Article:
To some extent, economic diversification has given women the opportunity to be involved in various new activities. However, Bangladesh's economy is not being able to create employment opportunity for all. Unemployment among the youth aged between 15 and 24 years is 10.6 percent. Unemployment rate among male youth is 8.2 percent and among female youth it is 15 percent. Moreover, unemployment among the more educated youth is higher than the less educated youth for both males and females.

With structural changes in Bangladesh's economy the share of agriculture in gross domestic product has declined while that of manufacturing and services has increased. However, the majority of women are still engaged in the agriculture sector. In terms of total share of female employment in all sectors, 59.68 percent are in the agriculture sector, 15.4 percent in manufacturing and 23.45 percent are in the services sector. The other feature of employment in Bangladesh is its informal nature with less pay and high job insecurity. In 2017, the share of female employment in the informal sector was 91.2 percent.

We also do not see many women in high paid decision-making and leadership positions. The WEF report found that Bangladesh stands at 139th place in case of female participation as legislators, senior officials and managers. And in case of professional and technical workers we are situated at 134th place. In case of wage equality between men and women for similar work Bangladesh sits at the 98th position.

Due to socio-economic, cultural and political surroundings, women cannot participate in income earning activities. Beyond institutional employment women need opportunity for self-employment. Women find it difficult to pursue their careers due to the lack of facilities for taking care of their small children, transportation, accommodations and overall safety. Child marriage is a serious bottleneck.

The other important issue for women is the future of work. The nature and skill requirement for future jobs will be different. Technology will take over many jobs. Women are already being displaced from technology dependent jobs. Their participation in the export oriented readymade garments sector has declined compared to the nineties as they lack technological skills. If women's economic participation and opportunity is to be maintained and improved they have to be given training for the frontier jobs.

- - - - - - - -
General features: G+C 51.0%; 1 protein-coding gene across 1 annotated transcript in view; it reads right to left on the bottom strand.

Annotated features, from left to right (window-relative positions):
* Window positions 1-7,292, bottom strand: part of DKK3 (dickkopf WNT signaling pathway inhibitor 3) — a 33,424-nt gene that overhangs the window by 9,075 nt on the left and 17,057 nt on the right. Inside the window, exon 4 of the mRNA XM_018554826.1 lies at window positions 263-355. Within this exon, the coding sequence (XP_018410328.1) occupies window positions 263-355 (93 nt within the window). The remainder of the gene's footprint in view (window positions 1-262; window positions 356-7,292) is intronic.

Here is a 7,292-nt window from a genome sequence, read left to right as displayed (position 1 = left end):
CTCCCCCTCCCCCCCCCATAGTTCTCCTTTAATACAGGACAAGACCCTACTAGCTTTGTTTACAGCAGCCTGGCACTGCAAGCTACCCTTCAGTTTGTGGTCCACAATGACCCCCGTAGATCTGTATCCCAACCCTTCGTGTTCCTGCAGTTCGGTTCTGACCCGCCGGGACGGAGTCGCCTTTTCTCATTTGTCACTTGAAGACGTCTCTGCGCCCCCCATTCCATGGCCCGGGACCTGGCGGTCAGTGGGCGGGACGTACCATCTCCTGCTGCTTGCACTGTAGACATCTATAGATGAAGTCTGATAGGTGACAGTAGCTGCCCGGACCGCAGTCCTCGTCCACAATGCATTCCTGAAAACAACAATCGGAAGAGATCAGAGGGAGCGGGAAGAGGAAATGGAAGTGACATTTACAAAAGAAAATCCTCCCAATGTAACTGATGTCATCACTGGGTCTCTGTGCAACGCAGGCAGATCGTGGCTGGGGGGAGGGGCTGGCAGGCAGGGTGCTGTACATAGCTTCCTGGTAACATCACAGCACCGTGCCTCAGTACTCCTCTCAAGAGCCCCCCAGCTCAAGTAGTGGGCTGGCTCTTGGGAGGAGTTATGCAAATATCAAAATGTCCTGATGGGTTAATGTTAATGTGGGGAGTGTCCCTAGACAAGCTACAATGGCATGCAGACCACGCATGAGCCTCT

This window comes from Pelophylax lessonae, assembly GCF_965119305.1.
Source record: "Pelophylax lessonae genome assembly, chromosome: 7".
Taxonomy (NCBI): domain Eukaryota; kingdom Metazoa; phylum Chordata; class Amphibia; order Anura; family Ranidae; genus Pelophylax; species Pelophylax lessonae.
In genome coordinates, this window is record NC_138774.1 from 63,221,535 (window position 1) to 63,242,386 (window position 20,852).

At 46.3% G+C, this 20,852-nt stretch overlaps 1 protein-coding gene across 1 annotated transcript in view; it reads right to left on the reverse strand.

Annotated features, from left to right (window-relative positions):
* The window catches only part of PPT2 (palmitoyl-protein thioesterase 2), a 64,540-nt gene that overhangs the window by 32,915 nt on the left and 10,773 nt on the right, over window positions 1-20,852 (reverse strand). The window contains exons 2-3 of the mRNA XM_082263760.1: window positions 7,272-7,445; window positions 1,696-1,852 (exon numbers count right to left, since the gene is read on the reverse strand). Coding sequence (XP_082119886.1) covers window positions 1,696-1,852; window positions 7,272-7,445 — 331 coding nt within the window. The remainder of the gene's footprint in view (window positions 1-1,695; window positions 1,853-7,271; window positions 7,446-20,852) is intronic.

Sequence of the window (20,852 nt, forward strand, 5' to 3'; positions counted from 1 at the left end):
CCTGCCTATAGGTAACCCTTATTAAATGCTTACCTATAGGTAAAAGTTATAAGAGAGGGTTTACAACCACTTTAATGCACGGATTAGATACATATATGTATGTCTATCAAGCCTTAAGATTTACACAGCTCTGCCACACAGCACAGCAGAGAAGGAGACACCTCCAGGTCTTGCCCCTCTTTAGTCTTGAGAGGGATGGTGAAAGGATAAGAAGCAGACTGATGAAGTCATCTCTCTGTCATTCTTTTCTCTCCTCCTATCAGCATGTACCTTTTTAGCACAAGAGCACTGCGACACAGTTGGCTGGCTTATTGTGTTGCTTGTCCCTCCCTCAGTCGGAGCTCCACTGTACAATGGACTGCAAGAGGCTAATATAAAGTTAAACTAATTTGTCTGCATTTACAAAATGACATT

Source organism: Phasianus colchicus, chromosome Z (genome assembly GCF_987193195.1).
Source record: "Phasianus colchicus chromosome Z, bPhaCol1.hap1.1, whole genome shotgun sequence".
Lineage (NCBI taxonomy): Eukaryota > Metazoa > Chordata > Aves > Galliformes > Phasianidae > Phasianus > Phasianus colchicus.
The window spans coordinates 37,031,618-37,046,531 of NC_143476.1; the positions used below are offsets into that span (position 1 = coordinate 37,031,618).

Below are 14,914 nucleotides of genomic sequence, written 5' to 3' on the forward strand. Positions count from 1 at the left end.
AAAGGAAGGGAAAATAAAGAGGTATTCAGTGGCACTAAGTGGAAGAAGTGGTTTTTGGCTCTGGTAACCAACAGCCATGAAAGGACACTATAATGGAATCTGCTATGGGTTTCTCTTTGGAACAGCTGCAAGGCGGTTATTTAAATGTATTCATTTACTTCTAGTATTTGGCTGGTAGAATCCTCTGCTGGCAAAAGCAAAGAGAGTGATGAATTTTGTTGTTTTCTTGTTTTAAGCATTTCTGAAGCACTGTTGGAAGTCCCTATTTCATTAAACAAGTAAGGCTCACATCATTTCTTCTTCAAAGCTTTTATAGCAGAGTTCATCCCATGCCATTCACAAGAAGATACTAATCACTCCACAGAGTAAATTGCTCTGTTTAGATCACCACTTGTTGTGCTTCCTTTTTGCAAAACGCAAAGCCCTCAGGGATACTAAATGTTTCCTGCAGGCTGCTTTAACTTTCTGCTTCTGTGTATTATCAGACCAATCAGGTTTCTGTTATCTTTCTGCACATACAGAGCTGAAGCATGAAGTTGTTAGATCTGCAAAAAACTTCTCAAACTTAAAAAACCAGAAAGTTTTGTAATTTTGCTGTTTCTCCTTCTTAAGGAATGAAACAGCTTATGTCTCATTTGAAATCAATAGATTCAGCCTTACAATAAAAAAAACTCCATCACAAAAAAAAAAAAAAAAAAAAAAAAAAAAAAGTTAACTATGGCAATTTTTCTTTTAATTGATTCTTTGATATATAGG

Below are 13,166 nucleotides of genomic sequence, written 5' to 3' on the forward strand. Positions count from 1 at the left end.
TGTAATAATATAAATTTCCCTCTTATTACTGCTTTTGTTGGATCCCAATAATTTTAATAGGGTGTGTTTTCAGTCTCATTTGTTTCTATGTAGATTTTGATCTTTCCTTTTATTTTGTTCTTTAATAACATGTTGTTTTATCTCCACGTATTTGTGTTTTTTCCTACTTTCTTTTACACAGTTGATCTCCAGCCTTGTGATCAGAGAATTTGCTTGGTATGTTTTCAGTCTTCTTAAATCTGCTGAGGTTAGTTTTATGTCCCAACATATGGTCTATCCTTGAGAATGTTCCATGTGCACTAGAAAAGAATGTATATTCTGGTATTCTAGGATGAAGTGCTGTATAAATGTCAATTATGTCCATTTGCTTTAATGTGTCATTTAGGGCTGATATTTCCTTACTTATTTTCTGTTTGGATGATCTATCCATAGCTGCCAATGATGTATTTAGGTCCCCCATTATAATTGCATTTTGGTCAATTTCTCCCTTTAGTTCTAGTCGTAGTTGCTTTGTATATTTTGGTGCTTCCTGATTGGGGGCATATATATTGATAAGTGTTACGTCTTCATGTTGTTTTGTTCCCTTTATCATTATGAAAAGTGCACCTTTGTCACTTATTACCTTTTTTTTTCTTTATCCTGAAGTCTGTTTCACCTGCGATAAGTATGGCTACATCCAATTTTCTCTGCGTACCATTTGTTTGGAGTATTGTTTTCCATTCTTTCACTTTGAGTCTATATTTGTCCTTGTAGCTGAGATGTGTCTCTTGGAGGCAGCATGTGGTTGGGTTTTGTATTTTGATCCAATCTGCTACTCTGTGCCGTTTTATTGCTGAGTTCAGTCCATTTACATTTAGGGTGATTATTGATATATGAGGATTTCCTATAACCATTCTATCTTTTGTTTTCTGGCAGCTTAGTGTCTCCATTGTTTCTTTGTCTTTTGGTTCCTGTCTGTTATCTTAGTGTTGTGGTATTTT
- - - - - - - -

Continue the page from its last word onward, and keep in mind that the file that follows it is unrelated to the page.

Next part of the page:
Women also face strong bias against them which stands in the way of equality. The very recent findings of the Gender Social Norms Index (GSNI) of the United Nations Development Programme (UNDP) is alarming! It found that globally, 90 percent of men and women are biased against women. The report indicates that social beliefs and norms obstruct gender equality at work, education and politics. The GSNI reveals that more than 40 percent of people think men can be better business executives and in case of job scarcity, men have more right to a job. More strikingly, 28 percent think it is justified for a husband to beat his wife. Though Bangladesh is not among the 75 countries that the UNDP studied, the scenario here is probably not so different.

No wonder the WEF report says that we have to wait 99.5 more years to realise gender equality. The next generation will face the same challenges in terms of gender equality. So, the road to women's empowerment and equality is going to be long and tedious.

But we can bring about changes in society by celebrating the achievements of women and by protesting against injustice to and inequality against women. This is the core message of the International Women's Day.


Dr Fahmida Khatun is the Executive Director at the Centre for Policy Dialogue.